Looking for something to read?

Looking for something good to read?
I have a few suggestions! In fact, I have more than a few suggestions, I have an entire website full of them!
Go check out my new website www.MormonBooksandAuthors.com. It is a free service to the writers (and the readers). I created it as a way for LDS writers to share their books (both mainstream and Mormon oriented) with their target audience. Not all Mormons can get to a Deseret Bookstore. And not all LDS authors get carried by Deseret Book! And many LDS authors have started to self-publish, and you rarely find those books in a major bookstore. So how do readers find the latest books from their favorite authors if the authors aren't in the bookstores?
Through www.MormonBooksandAuthors.com.
Go check it out! There is everything from chick lit to Relief Society lessons to vampires and the paranormal to financial planning!


And while I'm talking about books-
I just finished reading "The Litigators" by John Grisham this weekend. I was listening to it on CD as I made a couple of long car trips recently. I reached a point where I really wanted to focus on the book and finish it, but couldn't spend enough time in the car. (At which point I realized I don't have a CD player in my house anymore, except for my DVD player, and I hate using that as my CD player. When did that happen??) I found myself sitting in the car for 20 minutes on Sunday just to keep listening to the book. That is when it occurred to me to just go download it on my Nook. A few minutes later (okay an hour later because it took me forever to get the fire started), I was sitting in front of the fire, curled up in a blanket, with a cup of hot chocolate, reading the book on my Nook. This is the joys of an e-reader. You want it? You got it! For the first time in years I sat and relaxed and read a book for over five hours. It was glorious. I forgot how wonderful it feels to just disappear into a book! And it was a great book too! Grisham legal novels can be a bit formulaic, but they are always entertaining and provide an interesting point of view on the legal profession.  Maybe it's just because I'm a law school drop out that I find them so fascinating and jaded. Either way, I love it, and this book did not disappoint. I predicted the ending by the end of the second chapter, but that was okay. It was still a fun and surprising read to get to the predictable ending.






I also read "Sudden Darkness" by Margot Hovley recently. It is billed as Young Adult, end of the world, LDS fiction. And that's a very accurate way to describe it. The plot would appeal to the young adult audience (there's a pop star, a high school romance, and a girl with an independent streak), but at the same time it makes references to several things I felt most young adults would not fully understand. It would be better billed as a YA book that would appeal more to adults to like to read YA still. Except even then the material is just a little too low-brow or easy to really keep an adult engaged. I read the whole thing in one sitting. Okay, not true. It took me 4 or 5 tries to get past the first 10 pages. And then I finally sat down and read the whole book at once. Maybe 3 hours? It isn't a very long book, which is another of my complaints. I believe the story is supposed to take place over about a 2 month period. The first 14 days are probably 90% of the book! And then right as it gets to the climax (they found the bomb and now must alert the others!), the author hits the fast forward button! (He raced off into the night! He came back the next day and told us everything was okay!) Um, thanks for not letting us actually experience the exciting part! That was a huge disappointment. And then there was a very sudden almost conclusion, that just dropped off. The book is clearly set up for a sequel, and that also annoyed me because the book was so short. Splitting it up into 2 books is just the publisher being greedy. It could very easily have just been one book. Also, the book cover artwork is incredibly misleading and uninformative. Definitely taught me a lesson about judging a book by its cover.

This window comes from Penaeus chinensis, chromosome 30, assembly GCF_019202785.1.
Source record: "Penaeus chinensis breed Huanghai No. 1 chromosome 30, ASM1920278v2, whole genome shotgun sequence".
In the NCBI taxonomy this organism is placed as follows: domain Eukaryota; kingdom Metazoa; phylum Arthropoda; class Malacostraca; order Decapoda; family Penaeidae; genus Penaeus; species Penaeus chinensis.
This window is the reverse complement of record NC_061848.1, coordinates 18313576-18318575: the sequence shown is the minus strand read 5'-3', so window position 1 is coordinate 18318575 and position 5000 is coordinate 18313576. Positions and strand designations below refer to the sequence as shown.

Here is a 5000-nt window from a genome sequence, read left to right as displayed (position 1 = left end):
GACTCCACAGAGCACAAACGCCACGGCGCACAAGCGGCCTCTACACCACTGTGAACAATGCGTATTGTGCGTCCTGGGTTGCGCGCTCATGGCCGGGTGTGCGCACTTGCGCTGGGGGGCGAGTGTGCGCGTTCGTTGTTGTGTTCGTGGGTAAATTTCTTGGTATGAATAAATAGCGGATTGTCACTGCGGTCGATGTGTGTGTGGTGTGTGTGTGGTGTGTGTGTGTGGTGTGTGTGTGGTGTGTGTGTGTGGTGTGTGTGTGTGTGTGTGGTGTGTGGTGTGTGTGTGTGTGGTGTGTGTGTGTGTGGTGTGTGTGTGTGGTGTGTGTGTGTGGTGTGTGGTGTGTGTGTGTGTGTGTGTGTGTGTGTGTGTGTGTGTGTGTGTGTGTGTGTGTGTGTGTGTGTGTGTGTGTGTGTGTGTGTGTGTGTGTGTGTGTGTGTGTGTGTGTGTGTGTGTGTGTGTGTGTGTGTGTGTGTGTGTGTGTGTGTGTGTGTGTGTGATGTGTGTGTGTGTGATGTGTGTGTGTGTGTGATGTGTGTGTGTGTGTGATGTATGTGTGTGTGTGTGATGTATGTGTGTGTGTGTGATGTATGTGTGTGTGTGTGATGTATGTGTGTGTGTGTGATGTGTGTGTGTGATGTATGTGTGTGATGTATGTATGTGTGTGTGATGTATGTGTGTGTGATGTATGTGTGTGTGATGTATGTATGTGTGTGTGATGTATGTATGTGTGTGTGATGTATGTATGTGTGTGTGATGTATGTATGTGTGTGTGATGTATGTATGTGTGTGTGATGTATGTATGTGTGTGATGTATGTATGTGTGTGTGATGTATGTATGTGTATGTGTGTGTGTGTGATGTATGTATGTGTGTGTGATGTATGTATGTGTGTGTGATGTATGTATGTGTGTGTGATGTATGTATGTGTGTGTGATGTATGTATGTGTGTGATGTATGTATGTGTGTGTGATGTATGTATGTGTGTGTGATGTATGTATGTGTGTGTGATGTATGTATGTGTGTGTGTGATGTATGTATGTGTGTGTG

All that said, I didn't totally dislike the book. I liked the idea of an end of the world novel written from an LDS perspective. And the way "the world ends" wasn't too incredibly far-fetched. (Except for the part where I had to completely suspend my disbelief that a nuclear power plant wouldn't have a back up power generator or safety system.) I did actually like the book. It's just hard to find a way to explain that without having to trip over the parts I didn't like. I have already loaned the book to one of my YW that loves to read. I'm hoping to hook her on LDS fiction, which she's never tried before.

And last but not least, don't forget to buy and read "This Just In" part 2, because part 3 will be coming out next Monday!
Here's a funny thought for you about the world of book writing and selling. I published "You Heard It Here First" back in late August. As expected, it sold quite a few copies in September, and has dropped off each month since then. "This Just In" Part 1 published in December, and part 2 in January. Part 1 and Part 2 are selling just fine, or at least where I expected them to sell in this serial format. But much to my surprise, I will most likely sell more copies of "You Heard It Here First" in January than of the other 2 combined! It won't be as many copies as sold in September, but it will be more than the other months since then. It's strange how these things play out. I never expected that. I also never expected paperbacks to sell so poorly. There have been so few sales of the paperbacks that I'm not sure I will bother to do "This Just In" in paperback at all.
Oh and I have the name of the next sequel (the third book in the trilogy- not the part 3 of the serial). I do believe it will be named, "Coming Up Next."

Comments